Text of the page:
Western Australian Organism List

The Western Australian Organism List (WAOL) database allows you to search for organisms declared under the Biosecurity and Agriculture Management Act 2007 (BAM Act). It is not a complete list of all organisms in Western Australia or their attributes. Use the database to find the legal status of organisms, control requirements, declared pest species and more.

You can search scientific name, common name, phylum, class, order or family name.

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A total of 22 results were found at 21:20 on 28th January 2023 when searching for sacchari.


  • Aspidiella sacchari (Cockerell, 1893) 
    Family: Diaspididae

    Synonyms: Aspidiella sacchari Borchsenius, 1966, Aspidiella sacchari MacGillivray, 1921, Aspidiotus (Aspidiella) sacchari Leonardi, 1898, Aspidiotus (Aspidiotus) sacchari Cockerell, 1897, Aspidiotus sacchari Cockerell,.... Common names: sugarcane root sclae, Sugarcane scale.
  • Ceratovacuna lanigera Zehntner, 1897 
    Family: Aphididae

    Synonym: Ceratovacuna saccharivora Matsumura, 1917. Common names: white sugarcane aphid, sugarcane woolly aphid.
  • Chilo sacchariphagus Bojer, 1856 
    Family: Pyralidae

    Common names: sugarcane stem borer, sugarcane internode, sugar cane stem borer, sugar cane internode borer, striped stalk borer, stalk moth borer, spotted sugarcane borer, spotted borer, paddy stem borer, mauritius spotted cane borer, internodal borer, cane moth borer.
  • Exothrips sacchari (Moulton, 1936) 
    Family: Thripidae

    Synonym: Anaphothrips sacchari Moulton, 1936.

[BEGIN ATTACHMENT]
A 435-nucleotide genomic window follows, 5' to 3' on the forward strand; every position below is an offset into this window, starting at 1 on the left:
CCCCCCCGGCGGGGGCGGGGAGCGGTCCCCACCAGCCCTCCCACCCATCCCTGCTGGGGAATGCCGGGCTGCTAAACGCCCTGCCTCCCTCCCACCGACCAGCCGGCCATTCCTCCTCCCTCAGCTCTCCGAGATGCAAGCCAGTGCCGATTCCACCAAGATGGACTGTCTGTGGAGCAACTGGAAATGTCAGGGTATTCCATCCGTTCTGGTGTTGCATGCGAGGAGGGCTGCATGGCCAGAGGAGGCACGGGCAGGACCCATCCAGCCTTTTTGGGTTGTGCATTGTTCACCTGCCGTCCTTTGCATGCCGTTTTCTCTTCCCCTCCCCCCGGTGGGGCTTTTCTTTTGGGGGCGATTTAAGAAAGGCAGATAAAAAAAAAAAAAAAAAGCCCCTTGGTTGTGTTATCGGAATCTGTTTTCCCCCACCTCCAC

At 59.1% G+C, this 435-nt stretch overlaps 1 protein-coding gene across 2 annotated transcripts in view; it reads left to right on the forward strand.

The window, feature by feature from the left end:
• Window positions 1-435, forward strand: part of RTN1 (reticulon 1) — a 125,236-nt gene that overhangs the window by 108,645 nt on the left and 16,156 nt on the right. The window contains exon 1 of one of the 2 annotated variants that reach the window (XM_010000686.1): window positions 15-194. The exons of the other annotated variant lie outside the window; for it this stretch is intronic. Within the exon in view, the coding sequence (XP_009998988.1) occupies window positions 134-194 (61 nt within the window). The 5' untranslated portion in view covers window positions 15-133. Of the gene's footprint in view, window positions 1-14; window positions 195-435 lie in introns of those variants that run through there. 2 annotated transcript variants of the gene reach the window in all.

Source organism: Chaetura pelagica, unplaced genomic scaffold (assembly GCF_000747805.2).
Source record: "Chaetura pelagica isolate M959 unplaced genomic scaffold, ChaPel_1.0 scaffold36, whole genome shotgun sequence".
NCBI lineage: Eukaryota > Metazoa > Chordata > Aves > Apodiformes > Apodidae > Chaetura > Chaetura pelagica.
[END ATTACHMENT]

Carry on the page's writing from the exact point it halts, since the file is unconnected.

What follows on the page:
• Hemicriconemoides brachyurus (Loos 1949) Chitwood & Birchfield 1957 
    Family: Criconematidae

    Synonyms: Criconemoides brachyurus, Hemicriconemoides sacchariae, Hemicycliophora brachyurus.
  • Heterodera sacchari Luc & Merny 1963 
    Family: Heteroderidae

    Common name: sugarcane cyst nematode.
  • Hypothenemus eruditus (Westwood, 1836) 
    Family: Curculionidae

    Synonyms: Archeophalus ealaensis Eggers, 1944, Bostrichus boieldieui Perroud, 1865, Cosmoderes schwarzi Hopkins, 1915, Cryphalus aspericollis Wollaston, 1860, Cryphalus basjoo Niisima, 1910, Cryphalus minutus Schedl, 1978, Cryphalus obscurus Ferrari, 1867, Cryphalus striatopunctatus Lea, 1910, Cryphalus.... Common name: Shot-hole wood borer.
  • Icerya seychellarum seychellarum (Westwood, 1855) 
    Family: Monophlebidae

    Synonyms: Coccus sacchari Guérin-Méneville, 1867, Dorthesia seychellarum Westwood, 1855, Icerya candida Cockerell, 1905, Icerya crocea Green, 1896, Icerya okadae Kuwana, 1907. Common name: Common white mealybug.
  • Kiritshenkella sacchari (Green, 1900) 
    Family: Pseudococcidae

    Synonyms: Kiritshenkella cellulosa Ezzat, 1962, Kiritshenkella fushanensis Borchsenius, 1960, Kiritshenkella sacchari Williams, 1970, Kiritshenkella shirakensis Hadzibejli, 1960, Kiritshenkella stataria Borchsenius, 1948, Pseudantonina fushanensis Borchsenius, 1958, Ripersia cellulosa.... Common name: Mealybug.
  • Lepisma saccharina Linnaeus, 1758 
    Family: Lepismatidae